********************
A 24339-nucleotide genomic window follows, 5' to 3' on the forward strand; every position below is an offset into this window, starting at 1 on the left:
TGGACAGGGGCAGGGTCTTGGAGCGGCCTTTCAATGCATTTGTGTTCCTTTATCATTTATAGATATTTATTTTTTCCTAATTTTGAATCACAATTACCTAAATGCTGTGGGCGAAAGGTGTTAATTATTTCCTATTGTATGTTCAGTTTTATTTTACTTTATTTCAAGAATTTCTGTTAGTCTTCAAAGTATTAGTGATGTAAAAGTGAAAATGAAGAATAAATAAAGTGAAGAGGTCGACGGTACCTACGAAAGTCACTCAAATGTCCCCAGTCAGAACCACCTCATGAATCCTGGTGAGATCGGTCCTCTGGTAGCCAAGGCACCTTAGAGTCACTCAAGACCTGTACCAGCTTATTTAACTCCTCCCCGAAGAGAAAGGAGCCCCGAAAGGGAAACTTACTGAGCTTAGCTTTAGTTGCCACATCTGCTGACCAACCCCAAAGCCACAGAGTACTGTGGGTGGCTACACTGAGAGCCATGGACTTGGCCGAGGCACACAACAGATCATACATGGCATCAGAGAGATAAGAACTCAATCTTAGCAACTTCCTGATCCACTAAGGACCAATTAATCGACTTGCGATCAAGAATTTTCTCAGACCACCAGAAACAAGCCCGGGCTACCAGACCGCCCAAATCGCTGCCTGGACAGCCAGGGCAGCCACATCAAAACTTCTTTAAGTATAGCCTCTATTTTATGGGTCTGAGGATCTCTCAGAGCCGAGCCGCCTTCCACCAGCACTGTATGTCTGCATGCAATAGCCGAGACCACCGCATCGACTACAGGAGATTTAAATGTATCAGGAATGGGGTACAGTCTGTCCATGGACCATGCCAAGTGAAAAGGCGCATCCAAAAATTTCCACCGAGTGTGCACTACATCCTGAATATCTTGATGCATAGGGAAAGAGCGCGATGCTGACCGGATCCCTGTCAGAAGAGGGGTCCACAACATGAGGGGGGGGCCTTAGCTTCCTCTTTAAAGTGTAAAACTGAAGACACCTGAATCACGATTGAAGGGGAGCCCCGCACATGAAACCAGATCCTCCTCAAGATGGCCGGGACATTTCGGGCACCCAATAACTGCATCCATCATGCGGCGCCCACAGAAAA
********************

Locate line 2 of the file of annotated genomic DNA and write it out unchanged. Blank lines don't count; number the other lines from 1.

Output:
TGGACAGGGGCAGGGTCTTGGAGCGGCCTTTCAATGCATTTGTGTTCCTTTATCATTTATAGATATTTATTTTTTCCTAATTTTGAATCACAATTACCTAAATGCTGTGGGCGAAAGGTGTTAATTATTTCCTATTGTATGTTCAGTTTTATTTTACTTTATTTCAAGAATTTCTGTTAGTCTTCAAAGTATTAGTGATGTAAAAGTGAAAATGAAGAATAAATAAAGTGAAGAGGTCGACGGTACCTACGAAAGTCACTCAAATGTCCCCAGTCAGAACCACCTCATGAATCCTGGTGAGATCGGTCCTCTGGTAGCCAAGGCACCTTAGAGTCACTCAAGACCTGTACCAGCTTATTTAACTCCTCCCCGAAGAGAAAGGAGCCCCGAAAGGGAAACTTACTGAGCTTAGCTTTAGTTGCCACATCTGCTGACCAACCCCAAAGCCACAGAGTACTGTGGGTGGCTACACTGAGAGCCATGGACTTGGCCGAGGCACACAACAGATCATACATGGCATCAGAGAGATAAGAACTCAATCTTAGCAACTTCCTGATCCACTAAGGACCAATTAATCGACTTGCGATCAAGAATTTTCTCAGACCACCAGAAACAAGCCCGGGCTACCAGACCGCCCAAATCGCTGCCTGGACAGCCAGGGCAGCCACATCAAAACTTCTTTAAGTATAGCCTCTATTTTATGGGTCTGAGGATCTCTCAGAGCCGAGCCGCCTTCCACCAGCACTGTATGTCTGCATGCAATAGCCGAGACCACCGCATCGACTACAGGAGATTTAAATGTATCAGGAATGGGGTACAGTCTGTCCATGGACCATGCCAAGTGAAAAGGCGCATCCAAAAATTTCCACCGAGTGTGCACTACATCCTGAATATCTTGATGCATAGGGAAAGAGCGCGATGCTGACCGGATCCCTGTCAGAAGAGGGGTCCACAACATGAGGGGGGGGCCTTAGCTTCCTCTTTAAAGTGTAAAACTGAAGACACCTGAATCACGATTGAAGGGGAGCCCCGCACATGAAACCAGATCCTCCTCAAGATGGCCGGGACATTTCGGGCACCCAATAACTGCATCCATCATGCGGCGCCCACAGAAAA